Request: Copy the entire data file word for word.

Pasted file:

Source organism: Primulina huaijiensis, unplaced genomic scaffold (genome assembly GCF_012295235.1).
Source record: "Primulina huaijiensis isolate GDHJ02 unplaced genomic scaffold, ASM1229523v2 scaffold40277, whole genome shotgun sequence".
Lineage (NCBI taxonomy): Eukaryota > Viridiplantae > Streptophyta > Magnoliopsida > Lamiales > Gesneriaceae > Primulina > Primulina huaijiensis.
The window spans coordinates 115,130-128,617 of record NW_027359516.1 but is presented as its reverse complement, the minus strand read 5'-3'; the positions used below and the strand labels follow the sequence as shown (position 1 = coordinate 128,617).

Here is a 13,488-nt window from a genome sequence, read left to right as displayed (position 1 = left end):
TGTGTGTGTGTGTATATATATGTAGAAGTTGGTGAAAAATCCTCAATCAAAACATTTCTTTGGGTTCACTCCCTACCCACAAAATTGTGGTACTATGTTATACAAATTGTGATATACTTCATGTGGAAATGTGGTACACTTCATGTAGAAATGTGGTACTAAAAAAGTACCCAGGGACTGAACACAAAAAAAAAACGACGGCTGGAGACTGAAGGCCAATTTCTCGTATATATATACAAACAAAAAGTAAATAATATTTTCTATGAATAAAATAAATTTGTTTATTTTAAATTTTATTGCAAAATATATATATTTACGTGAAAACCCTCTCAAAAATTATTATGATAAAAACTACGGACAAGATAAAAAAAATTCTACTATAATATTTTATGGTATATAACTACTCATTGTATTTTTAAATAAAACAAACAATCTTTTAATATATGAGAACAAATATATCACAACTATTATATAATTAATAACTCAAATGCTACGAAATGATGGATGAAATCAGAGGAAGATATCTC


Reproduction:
Source organism: Primulina huaijiensis, unplaced genomic scaffold (genome assembly GCF_012295235.1).
Source record: "Primulina huaijiensis isolate GDHJ02 unplaced genomic scaffold, ASM1229523v2 scaffold40277, whole genome shotgun sequence".
Lineage (NCBI taxonomy): Eukaryota > Viridiplantae > Streptophyta > Magnoliopsida > Lamiales > Gesneriaceae > Primulina > Primulina huaijiensis.
The window spans coordinates 115,130-128,617 of record NW_027359516.1 but is presented as its reverse complement, the minus strand read 5'-3'; the positions used below and the strand labels follow the sequence as shown (position 1 = coordinate 128,617).

Here is a 13,488-nt window from a genome sequence, read left to right as displayed (position 1 = left end):
TGTGTGTGTGTGTATATATATGTAGAAGTTGGTGAAAAATCCTCAATCAAAACATTTCTTTGGGTTCACTCCCTACCCACAAAATTGTGGTACTATGTTATACAAATTGTGATATACTTCATGTGGAAATGTGGTACACTTCATGTAGAAATGTGGTACTAAAAAAGTACCCAGGGACTGAACACAAAAAAAAAACGACGGCTGGAGACTGAAGGCCAATTTCTCGTATATATATACAAACAAAAAGTAAATAATATTTTCTATGAATAAAATAAATTTGTTTATTTTAAATTTTATTGCAAAATATATATATTTACGTGAAAACCCTCTCAAAAATTATTATGATAAAAACTACGGACAAGATAAAAAAAATTCTACTATAATATTTTATGGTATATAACTACTCATTGTATTTTTAAATAAAACAAACAATCTTTTAATATATGAGAACAAATATATCACAACTATTATATAATTAATAACTCAAATGCTACGAAATGATGGATGAAATCAGAGGAAGATATCTC